The Should I Own A Business Podcast
The Should I Own A Business Podcast

What is the difference between DIY and professional power-tools?

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Professional power-tools can cost substantially more than DIY hand tools or power-tools. Why is there a price difference and when should you buy professional power-tools?

Commercial-grade power-tools cost more because their life expectancy is longer due to their design and build quality.

It might make good sense to buy professional-grade or commercial quality power-tools if you plan on turning your hobby into a business.

 

The typical home DIY workshop or garage power-tool collection

As a DIY person, hobbyist or maker, you may work from a shed or garage and have workshop power-tools or gardening equipment such as:

  • bench drills
  • rivet guns
  • nail guns
  • welders
  • plasma cutters
  • bench grinders and linishers
  • angle grinders
  • hand drills
  • air compressors
  • lathes or milling machines
  • lawn mower
  • chainsaw
  • brushcutter
  • blower
  • pole saw
  • rotating blades
  • router
  • jigsaw

Whether they have rechargeable batteries, electrical power leads or petrol engines, there will usually be a commercial or professional power-tool option for each type.

When you bought your tools, perhaps there was a more expensive option that you ignored?

As you probably do one project at a time, because of limited need, time or space, this probably made sense. 

 

Why are professional grade power-tools more expensive than the DIY range?

Part of the design process for a tool or motor will centre on things like:

  • how many times it will be used in its life
  • how much time will it be run for in each use
  • what conditions will it be used under

A DIY tool that spends most of its life sitting in a workshop may last many years. The overall time you own a power tool can mislead you into believing it is very robust.

Add up the total number of times that the tool was used and it might not be many at all, even over many years.

It could also be that each use was for a relatively easy and short task.

In a DIY environment, it is more likely the tool was used, in a fairly clean, dust-free atmosphere.

 

What is different about the design of professional or commercial grade power-tools?

During the design of a professional or commercial grade power tool, the frequency and the duration for each use will be estimated.

It could be much higher than the DIY tool.

A business user or an industrial workshop may use the device for extended periods on a frequent or daily basis.

In a factory, environment durability is crucial to productivity.

Additionally, allowances may be made for the atmosphere or environment the tool will work in. In some workshops or worksites, the atmosphere may be very dusty, which could cause motors to overheat.

Even consideration about how many times an electrical lead might be wound up might be estimated.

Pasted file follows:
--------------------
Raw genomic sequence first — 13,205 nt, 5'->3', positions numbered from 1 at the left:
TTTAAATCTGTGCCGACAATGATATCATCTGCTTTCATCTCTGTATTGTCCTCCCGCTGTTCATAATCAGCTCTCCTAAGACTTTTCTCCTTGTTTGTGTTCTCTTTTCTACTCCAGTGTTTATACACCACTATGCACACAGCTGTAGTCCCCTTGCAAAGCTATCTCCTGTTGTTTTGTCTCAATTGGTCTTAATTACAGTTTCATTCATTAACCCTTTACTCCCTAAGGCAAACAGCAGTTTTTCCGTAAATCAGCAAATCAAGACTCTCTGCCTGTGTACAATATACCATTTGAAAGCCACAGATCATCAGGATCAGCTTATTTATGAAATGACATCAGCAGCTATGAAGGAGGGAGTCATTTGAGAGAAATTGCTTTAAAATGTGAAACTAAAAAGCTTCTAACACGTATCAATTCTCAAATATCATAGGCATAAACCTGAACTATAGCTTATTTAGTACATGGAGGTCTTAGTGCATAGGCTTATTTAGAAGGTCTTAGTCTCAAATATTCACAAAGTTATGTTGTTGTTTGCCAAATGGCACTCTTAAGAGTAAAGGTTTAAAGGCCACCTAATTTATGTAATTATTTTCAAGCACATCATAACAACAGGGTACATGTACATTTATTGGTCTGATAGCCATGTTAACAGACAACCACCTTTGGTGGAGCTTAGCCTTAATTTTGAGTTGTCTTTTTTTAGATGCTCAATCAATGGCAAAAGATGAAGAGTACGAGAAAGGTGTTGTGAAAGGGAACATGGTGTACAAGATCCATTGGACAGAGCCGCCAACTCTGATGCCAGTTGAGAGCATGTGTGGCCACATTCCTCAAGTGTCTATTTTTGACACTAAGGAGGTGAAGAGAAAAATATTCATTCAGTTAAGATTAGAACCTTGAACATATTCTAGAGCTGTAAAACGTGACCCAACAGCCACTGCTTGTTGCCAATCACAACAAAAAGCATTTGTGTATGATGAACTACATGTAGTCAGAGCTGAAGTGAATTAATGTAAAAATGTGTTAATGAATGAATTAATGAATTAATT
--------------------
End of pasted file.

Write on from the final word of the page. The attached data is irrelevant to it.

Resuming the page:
The capacity and charge rate of Lithium-Ion batteries also needs to match the expected use.

The warranty period offered may also be longer than a DIY range tool as the components are stronger.

 

Why is a professional-grade power-tool stronger than a DIY tool?

For a commercial power-tool to last during its warranty period, a more robust build may be required.

For example:

  • metal bodies or housings rather than plastic
  • larger bearings for rotating shafts 
  • the use of bearings rather than bushes
  • brushless electric motors
  • larger air filters
  • larger oil filters
  • heavy duty electrical switches
  • heavy duty electrical contacts and cables
  • sealed switches
  • heavy duty Amp hour (Ah) batteries and charger

The professional series may come in power tool combo kits with better charging stations or storage systems.

 

Power-tool consumable parts can last longer 

The range of consumable items for power tools will also include more expensive options. Longer lasting consumable items can be made depending on, for example, the choice of steel, alloy or abrasives.

The materials used may be upgraded for commercial or industrial use in consumable items such as:

  • drill bits
  • router heads
  • saw blades
  • grinding discs
  • sanding belts and papers
  • mower blades

 

Is it worth paying for professional-grade power tools?

If you use your tool in a business, then it has to perform consistently and reliably.

When your income depends upon tools, then your attitude to them should change. Price may no longer be the prime factor as productivity, quality of job and customer service are vital.

Tools that break or don’t give as good a finish may be a liability.

In an industrial production unit, efficiency and productivity are crucial if jobs are to be completed on time and within a cost estimate. Labour is usually a significant component of a job cost, and poor quality tools can lead to high labour costs and losing money.

It is also worth remembering that using a DIY tool for commercial use may invalidate the tool manufacturer warranty.